Orbital motion of planets
Earth and Space

Detecting exoplanets

Practical Activity for 11-14 IOP RESOURCES

In this activity students use a lamp and polystyrene balls to model how astronomers detect exoplanets using the transit method.

Apparatus and materials

  • Lamp (one with an opal globe light bulb is ideal)
  • Polystyrene balls of assorted sizes
  • Bamboo barbecue skewers (with a length of approximately 30 cm)
  • Webcam
  • Light Grapher software

Each student will require a photocopy of the instructions and worksheet.

Health & safety and technical notes

Ask students to be careful when building models as skewers may be sharp. Warn students not to stare directly into the lamp. This activity uses a piece of software called Light Grapher which detects input from a webcam to graphically display the brightness of a model star.

The practical activity

  1. Students should set up a lamp to represent their star and attach a ball to a stick or skewer to represent their exoplanet.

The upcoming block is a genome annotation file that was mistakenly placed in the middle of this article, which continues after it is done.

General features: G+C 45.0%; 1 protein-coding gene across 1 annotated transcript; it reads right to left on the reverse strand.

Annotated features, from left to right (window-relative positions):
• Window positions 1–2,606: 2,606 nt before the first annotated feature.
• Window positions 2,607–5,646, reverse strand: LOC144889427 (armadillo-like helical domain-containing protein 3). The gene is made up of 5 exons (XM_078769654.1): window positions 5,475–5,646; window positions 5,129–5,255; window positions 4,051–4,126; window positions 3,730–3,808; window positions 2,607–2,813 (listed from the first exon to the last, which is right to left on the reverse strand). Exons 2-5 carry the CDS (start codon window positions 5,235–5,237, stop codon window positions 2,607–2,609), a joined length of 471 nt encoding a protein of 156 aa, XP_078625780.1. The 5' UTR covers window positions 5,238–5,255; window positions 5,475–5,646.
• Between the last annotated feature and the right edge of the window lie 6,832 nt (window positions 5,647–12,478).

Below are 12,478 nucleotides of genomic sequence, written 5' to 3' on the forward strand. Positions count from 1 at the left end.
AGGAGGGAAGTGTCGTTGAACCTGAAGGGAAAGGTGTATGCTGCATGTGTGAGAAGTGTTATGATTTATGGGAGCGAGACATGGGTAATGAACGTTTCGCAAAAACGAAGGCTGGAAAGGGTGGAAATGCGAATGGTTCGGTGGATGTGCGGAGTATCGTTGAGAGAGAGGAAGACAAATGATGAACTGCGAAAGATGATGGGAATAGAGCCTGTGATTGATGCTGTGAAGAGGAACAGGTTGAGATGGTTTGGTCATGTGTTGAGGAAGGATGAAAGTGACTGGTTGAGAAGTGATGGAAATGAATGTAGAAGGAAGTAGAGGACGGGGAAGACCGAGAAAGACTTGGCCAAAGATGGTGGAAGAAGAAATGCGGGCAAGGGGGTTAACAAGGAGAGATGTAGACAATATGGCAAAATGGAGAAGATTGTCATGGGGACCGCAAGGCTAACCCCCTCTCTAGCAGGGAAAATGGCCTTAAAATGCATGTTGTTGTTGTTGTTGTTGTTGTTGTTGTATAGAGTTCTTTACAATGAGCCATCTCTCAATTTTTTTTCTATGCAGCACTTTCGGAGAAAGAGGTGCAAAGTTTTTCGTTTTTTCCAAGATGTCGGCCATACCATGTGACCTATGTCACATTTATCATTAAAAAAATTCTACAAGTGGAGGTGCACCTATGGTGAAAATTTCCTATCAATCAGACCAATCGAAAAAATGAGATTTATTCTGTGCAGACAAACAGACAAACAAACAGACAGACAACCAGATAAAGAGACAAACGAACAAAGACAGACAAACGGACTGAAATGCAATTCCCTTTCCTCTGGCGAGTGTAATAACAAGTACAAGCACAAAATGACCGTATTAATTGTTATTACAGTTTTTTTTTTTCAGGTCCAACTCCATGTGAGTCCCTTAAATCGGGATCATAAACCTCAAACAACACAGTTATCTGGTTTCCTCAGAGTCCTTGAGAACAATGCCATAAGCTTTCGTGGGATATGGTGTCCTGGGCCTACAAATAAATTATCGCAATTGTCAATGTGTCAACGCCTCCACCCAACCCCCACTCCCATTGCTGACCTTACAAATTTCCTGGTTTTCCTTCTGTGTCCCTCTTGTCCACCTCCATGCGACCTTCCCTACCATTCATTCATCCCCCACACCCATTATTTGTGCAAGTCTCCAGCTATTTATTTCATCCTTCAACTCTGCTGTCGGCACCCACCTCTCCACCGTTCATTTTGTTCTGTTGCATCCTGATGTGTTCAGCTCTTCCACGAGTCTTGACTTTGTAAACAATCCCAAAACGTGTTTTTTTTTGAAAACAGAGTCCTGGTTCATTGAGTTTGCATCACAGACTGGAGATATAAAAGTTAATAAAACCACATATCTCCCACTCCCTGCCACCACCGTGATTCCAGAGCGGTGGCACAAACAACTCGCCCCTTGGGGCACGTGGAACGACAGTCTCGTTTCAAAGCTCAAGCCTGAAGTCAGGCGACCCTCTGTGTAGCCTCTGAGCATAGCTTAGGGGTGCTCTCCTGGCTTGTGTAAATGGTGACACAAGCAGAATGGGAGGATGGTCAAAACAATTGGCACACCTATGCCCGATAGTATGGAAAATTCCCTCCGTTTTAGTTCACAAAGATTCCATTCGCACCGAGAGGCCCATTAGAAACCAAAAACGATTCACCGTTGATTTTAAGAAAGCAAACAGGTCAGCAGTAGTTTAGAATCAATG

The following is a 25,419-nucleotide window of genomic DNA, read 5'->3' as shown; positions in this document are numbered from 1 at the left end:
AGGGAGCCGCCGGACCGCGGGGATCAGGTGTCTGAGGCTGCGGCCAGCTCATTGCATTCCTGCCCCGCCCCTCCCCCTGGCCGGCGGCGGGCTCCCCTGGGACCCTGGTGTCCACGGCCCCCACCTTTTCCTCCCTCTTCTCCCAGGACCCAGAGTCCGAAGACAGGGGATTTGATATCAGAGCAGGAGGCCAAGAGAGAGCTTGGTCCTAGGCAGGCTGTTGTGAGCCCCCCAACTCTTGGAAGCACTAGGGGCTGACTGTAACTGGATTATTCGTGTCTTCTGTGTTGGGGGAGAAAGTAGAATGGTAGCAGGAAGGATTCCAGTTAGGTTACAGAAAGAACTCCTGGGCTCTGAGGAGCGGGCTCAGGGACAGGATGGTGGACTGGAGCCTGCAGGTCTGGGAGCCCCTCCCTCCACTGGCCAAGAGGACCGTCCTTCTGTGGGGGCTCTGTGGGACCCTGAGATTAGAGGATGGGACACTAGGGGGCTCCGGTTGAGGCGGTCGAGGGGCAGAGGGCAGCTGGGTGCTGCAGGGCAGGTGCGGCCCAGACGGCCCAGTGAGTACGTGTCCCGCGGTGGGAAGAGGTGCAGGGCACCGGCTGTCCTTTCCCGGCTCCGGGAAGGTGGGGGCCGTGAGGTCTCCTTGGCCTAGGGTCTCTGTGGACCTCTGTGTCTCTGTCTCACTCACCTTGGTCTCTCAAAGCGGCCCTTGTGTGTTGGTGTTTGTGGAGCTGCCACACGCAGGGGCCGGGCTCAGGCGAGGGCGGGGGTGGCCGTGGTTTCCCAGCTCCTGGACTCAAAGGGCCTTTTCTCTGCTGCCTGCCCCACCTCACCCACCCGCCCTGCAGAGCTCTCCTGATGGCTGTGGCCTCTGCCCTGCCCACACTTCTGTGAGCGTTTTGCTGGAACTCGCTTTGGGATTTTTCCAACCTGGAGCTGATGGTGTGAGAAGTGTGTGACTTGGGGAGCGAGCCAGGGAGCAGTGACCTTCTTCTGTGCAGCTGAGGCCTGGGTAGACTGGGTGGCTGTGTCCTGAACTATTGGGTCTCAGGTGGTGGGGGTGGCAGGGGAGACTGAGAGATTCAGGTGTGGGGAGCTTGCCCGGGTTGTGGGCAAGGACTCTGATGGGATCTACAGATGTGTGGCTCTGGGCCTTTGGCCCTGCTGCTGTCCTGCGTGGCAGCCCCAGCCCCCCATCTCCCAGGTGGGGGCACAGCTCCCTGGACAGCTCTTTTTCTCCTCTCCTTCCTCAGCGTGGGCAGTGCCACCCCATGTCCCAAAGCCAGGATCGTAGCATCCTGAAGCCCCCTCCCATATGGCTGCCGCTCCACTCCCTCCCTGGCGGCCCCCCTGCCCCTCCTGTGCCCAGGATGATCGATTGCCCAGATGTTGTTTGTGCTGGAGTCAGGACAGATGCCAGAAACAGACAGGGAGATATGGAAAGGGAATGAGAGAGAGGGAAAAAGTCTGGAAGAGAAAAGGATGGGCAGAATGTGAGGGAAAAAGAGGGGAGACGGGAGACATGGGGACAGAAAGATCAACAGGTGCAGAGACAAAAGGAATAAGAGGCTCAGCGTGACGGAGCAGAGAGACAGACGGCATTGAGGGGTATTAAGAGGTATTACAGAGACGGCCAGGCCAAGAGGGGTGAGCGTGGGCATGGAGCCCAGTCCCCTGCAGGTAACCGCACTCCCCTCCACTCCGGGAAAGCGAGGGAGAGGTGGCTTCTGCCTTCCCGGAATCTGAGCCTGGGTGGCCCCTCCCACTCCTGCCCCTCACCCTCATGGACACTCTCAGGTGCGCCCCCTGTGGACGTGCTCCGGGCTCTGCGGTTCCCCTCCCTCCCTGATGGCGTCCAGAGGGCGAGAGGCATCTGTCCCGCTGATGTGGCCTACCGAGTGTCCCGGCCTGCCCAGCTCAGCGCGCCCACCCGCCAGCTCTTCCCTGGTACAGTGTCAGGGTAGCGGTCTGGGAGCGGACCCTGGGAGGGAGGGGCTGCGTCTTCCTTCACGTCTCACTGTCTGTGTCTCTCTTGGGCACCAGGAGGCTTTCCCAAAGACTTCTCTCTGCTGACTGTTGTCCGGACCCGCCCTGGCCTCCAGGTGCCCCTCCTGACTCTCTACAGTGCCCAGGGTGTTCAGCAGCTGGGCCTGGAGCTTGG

2. They should then move their ball on skewer/stick across the front of their lamp and produce a light-curve. You will need to explain how to use the Light Grapher software.
  3. Once students have produced a single light-curve, they should predict how the shape of the light curve will change for a bigger and faster exoplanet. Encourage them to think about which variables they need to keep constant (e.g. radius of orbit) in order to test their predictions.

Download the resources

The resources below include teacher notes, a student worksheet and instructions. 

Limit Less Campaign

Support our manifesto for change

The IOP wants to support young people to fulfil their potential by doing physics. Please sign the manifesto today so that we can show our politicians there is widespread support for improving equity and inclusion across the education sector.

Sign today